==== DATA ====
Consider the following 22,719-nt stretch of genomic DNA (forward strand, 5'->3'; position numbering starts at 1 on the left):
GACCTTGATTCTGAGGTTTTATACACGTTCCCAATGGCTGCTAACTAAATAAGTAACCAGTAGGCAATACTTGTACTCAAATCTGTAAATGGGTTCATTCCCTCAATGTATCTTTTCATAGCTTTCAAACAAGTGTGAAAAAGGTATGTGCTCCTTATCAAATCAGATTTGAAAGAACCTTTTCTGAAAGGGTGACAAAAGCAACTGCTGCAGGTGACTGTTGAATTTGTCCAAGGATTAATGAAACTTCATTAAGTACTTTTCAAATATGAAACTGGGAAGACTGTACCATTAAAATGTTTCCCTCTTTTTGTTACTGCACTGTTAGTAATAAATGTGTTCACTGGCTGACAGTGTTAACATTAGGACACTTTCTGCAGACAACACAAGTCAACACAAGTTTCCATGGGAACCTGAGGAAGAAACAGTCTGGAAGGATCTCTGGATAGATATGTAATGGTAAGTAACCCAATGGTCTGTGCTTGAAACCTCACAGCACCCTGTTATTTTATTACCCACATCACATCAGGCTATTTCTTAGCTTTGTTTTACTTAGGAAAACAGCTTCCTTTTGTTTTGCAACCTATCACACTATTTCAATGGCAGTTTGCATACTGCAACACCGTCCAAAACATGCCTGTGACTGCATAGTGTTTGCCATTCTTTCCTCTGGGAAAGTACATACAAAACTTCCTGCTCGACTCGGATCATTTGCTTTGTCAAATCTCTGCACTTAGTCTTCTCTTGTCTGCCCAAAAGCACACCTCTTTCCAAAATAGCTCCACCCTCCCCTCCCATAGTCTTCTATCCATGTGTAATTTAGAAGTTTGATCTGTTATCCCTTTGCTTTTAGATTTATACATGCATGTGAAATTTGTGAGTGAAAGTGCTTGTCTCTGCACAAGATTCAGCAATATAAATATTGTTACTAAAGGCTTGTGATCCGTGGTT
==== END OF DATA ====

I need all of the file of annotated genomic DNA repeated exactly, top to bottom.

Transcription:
Consider the following 22,719-nt stretch of genomic DNA (forward strand, 5'->3'; position numbering starts at 1 on the left):
GACCTTGATTCTGAGGTTTTATACACGTTCCCAATGGCTGCTAACTAAATAAGTAACCAGTAGGCAATACTTGTACTCAAATCTGTAAATGGGTTCATTCCCTCAATGTATCTTTTCATAGCTTTCAAACAAGTGTGAAAAAGGTATGTGCTCCTTATCAAATCAGATTTGAAAGAACCTTTTCTGAAAGGGTGACAAAAGCAACTGCTGCAGGTGACTGTTGAATTTGTCCAAGGATTAATGAAACTTCATTAAGTACTTTTCAAATATGAAACTGGGAAGACTGTACCATTAAAATGTTTCCCTCTTTTTGTTACTGCACTGTTAGTAATAAATGTGTTCACTGGCTGACAGTGTTAACATTAGGACACTTTCTGCAGACAACACAAGTCAACACAAGTTTCCATGGGAACCTGAGGAAGAAACAGTCTGGAAGGATCTCTGGATAGATATGTAATGGTAAGTAACCCAATGGTCTGTGCTTGAAACCTCACAGCACCCTGTTATTTTATTACCCACATCACATCAGGCTATTTCTTAGCTTTGTTTTACTTAGGAAAACAGCTTCCTTTTGTTTTGCAACCTATCACACTATTTCAATGGCAGTTTGCATACTGCAACACCGTCCAAAACATGCCTGTGACTGCATAGTGTTTGCCATTCTTTCCTCTGGGAAAGTACATACAAAACTTCCTGCTCGACTCGGATCATTTGCTTTGTCAAATCTCTGCACTTAGTCTTCTCTTGTCTGCCCAAAAGCACACCTCTTTCCAAAATAGCTCCACCCTCCCCTCCCATAGTCTTCTATCCATGTGTAATTTAGAAGTTTGATCTGTTATCCCTTTGCTTTTAGATTTATACATGCATGTGAAATTTGTGAGTGAAAGTGCTTGTCTCTGCACAAGATTCAGCAATATAAATATTGTTACTAAAGGCTTGTGATCCGTGGTT